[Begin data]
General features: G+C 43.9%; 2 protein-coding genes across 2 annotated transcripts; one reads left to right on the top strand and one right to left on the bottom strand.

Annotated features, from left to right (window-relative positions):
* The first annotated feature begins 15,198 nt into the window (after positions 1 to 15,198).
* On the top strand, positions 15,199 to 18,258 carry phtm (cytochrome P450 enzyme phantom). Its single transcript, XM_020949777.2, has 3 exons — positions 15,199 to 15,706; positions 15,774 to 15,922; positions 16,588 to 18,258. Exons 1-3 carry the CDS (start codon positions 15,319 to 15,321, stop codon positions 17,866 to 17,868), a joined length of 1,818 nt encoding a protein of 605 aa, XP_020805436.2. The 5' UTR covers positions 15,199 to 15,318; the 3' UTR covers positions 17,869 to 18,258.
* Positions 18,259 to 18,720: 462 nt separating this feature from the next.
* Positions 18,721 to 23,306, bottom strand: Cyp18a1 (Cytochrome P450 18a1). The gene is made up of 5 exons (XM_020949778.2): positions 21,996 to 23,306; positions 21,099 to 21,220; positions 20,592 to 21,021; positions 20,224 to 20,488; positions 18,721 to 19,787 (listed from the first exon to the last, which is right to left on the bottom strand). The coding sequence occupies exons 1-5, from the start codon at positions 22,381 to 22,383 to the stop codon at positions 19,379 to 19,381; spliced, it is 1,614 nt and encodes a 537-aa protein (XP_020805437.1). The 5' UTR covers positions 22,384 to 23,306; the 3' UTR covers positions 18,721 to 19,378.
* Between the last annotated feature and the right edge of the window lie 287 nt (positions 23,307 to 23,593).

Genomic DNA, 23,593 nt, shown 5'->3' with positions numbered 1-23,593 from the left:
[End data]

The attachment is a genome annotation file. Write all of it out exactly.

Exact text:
General features: G+C 43.9%; 2 protein-coding genes across 2 annotated transcripts; one reads left to right on the top strand and one right to left on the bottom strand.

Annotated features, from left to right (window-relative positions):
* The first annotated feature begins 15,198 nt into the window (after positions 1 to 15,198).
* On the top strand, positions 15,199 to 18,258 carry phtm (cytochrome P450 enzyme phantom). Its single transcript, XM_020949777.2, has 3 exons — positions 15,199 to 15,706; positions 15,774 to 15,922; positions 16,588 to 18,258. Exons 1-3 carry the CDS (start codon positions 15,319 to 15,321, stop codon positions 17,866 to 17,868), a joined length of 1,818 nt encoding a protein of 605 aa, XP_020805436.2. The 5' UTR covers positions 15,199 to 15,318; the 3' UTR covers positions 17,869 to 18,258.
* Positions 18,259 to 18,720: 462 nt separating this feature from the next.
* Positions 18,721 to 23,306, bottom strand: Cyp18a1 (Cytochrome P450 18a1). The gene is made up of 5 exons (XM_020949778.2): positions 21,996 to 23,306; positions 21,099 to 21,220; positions 20,592 to 21,021; positions 20,224 to 20,488; positions 18,721 to 19,787 (listed from the first exon to the last, which is right to left on the bottom strand). The coding sequence occupies exons 1-5, from the start codon at positions 22,381 to 22,383 to the stop codon at positions 19,379 to 19,381; spliced, it is 1,614 nt and encodes a 537-aa protein (XP_020805437.1). The 5' UTR covers positions 22,384 to 23,306; the 3' UTR covers positions 18,721 to 19,378.
* Between the last annotated feature and the right edge of the window lie 287 nt (positions 23,307 to 23,593).

Genomic DNA, 23,593 nt, shown 5'->3' with positions numbered 1-23,593 from the left: